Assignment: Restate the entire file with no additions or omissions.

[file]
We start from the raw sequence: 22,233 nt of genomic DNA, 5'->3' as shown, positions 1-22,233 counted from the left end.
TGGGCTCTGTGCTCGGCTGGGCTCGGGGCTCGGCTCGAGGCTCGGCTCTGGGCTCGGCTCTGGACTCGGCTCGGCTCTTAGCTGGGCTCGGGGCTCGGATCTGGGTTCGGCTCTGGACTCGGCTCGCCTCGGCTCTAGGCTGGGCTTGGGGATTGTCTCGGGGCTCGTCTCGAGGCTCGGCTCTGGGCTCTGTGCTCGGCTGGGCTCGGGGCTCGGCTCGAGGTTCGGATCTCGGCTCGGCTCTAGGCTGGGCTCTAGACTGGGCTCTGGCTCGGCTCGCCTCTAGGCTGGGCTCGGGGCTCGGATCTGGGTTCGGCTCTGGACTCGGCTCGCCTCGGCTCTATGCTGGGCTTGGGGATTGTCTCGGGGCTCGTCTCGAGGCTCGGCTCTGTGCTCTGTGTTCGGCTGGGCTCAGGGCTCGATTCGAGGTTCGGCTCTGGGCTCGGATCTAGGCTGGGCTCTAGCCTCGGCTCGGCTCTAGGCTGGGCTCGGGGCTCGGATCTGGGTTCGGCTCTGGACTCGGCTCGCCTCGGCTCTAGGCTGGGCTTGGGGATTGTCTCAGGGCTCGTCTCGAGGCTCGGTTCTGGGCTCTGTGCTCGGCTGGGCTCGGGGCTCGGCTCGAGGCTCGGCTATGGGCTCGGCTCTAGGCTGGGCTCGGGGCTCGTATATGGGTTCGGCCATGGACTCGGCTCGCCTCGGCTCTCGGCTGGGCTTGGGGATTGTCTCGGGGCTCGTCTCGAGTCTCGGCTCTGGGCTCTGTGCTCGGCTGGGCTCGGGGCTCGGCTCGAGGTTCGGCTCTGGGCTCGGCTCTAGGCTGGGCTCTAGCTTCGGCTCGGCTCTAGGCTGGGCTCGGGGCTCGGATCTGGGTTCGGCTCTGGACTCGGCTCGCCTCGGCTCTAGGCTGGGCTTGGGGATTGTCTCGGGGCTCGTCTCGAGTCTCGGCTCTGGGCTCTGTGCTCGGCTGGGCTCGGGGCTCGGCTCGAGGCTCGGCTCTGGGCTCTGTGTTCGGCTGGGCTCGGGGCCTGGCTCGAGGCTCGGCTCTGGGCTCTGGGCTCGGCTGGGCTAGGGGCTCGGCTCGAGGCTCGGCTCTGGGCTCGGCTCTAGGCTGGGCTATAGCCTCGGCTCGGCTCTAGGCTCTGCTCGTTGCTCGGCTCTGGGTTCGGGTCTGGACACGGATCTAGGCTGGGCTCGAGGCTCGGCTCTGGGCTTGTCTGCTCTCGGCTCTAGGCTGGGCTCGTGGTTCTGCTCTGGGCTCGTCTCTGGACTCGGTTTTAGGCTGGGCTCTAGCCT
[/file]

We start from the raw sequence: 22,233 nt of genomic DNA, 5'->3' as shown, positions 1-22,233 counted from the left end.
TGGGCTCTGTGCTCGGCTGGGCTCGGGGCTCGGCTCGAGGCTCGGCTCTGGGCTCGGCTCTGGACTCGGCTCGGCTCTTAGCTGGGCTCGGGGCTCGGATCTGGGTTCGGCTCTGGACTCGGCTCGCCTCGGCTCTAGGCTGGGCTTGGGGATTGTCTCGGGGCTCGTCTCGAGGCTCGGCTCTGGGCTCTGTGCTCGGCTGGGCTCGGGGCTCGGCTCGAGGTTCGGATCTCGGCTCGGCTCTAGGCTGGGCTCTAGACTGGGCTCTGGCTCGGCTCGCCTCTAGGCTGGGCTCGGGGCTCGGATCTGGGTTCGGCTCTGGACTCGGCTCGCCTCGGCTCTATGCTGGGCTTGGGGATTGTCTCGGGGCTCGTCTCGAGGCTCGGCTCTGTGCTCTGTGTTCGGCTGGGCTCAGGGCTCGATTCGAGGTTCGGCTCTGGGCTCGGATCTAGGCTGGGCTCTAGCCTCGGCTCGGCTCTAGGCTGGGCTCGGGGCTCGGATCTGGGTTCGGCTCTGGACTCGGCTCGCCTCGGCTCTAGGCTGGGCTTGGGGATTGTCTCAGGGCTCGTCTCGAGGCTCGGTTCTGGGCTCTGTGCTCGGCTGGGCTCGGGGCTCGGCTCGAGGCTCGGCTATGGGCTCGGCTCTAGGCTGGGCTCGGGGCTCGTATATGGGTTCGGCCATGGACTCGGCTCGCCTCGGCTCTCGGCTGGGCTTGGGGATTGTCTCGGGGCTCGTCTCGAGTCTCGGCTCTGGGCTCTGTGCTCGGCTGGGCTCGGGGCTCGGCTCGAGGTTCGGCTCTGGGCTCGGCTCTAGGCTGGGCTCTAGCTTCGGCTCGGCTCTAGGCTGGGCTCGGGGCTCGGATCTGGGTTCGGCTCTGGACTCGGCTCGCCTCGGCTCTAGGCTGGGCTTGGGGATTGTCTCGGGGCTCGTCTCGAGTCTCGGCTCTGGGCTCTGTGCTCGGCTGGGCTCGGGGCTCGGCTCGAGGCTCGGCTCTGGGCTCTGTGTTCGGCTGGGCTCGGGGCCTGGCTCGAGGCTCGGCTCTGGGCTCTGGGCTCGGCTGGGCTAGGGGCTCGGCTCGAGGCTCGGCTCTGGGCTCGGCTCTAGGCTGGGCTATAGCCTCGGCTCGGCTCTAGGCTCTGCTCGTTGCTCGGCTCTGGGTTCGGGTCTGGACACGGATCTAGGCTGGGCTCGAGGCTCGGCTCTGGGCTTGTCTGCTCTCGGCTCTAGGCTGGGCTCGTGGTTCTGCTCTGGGCTCGTCTCTGGACTCGGTTTTAGGCTGGGCTCTAGCCT